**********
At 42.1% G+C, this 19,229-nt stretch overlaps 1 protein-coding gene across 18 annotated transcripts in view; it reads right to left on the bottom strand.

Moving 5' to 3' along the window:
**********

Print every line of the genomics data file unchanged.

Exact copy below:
At 42.1% G+C, this 19,229-nt stretch overlaps 1 protein-coding gene across 18 annotated transcripts in view; it reads right to left on the bottom strand.

Moving 5' to 3' along the window: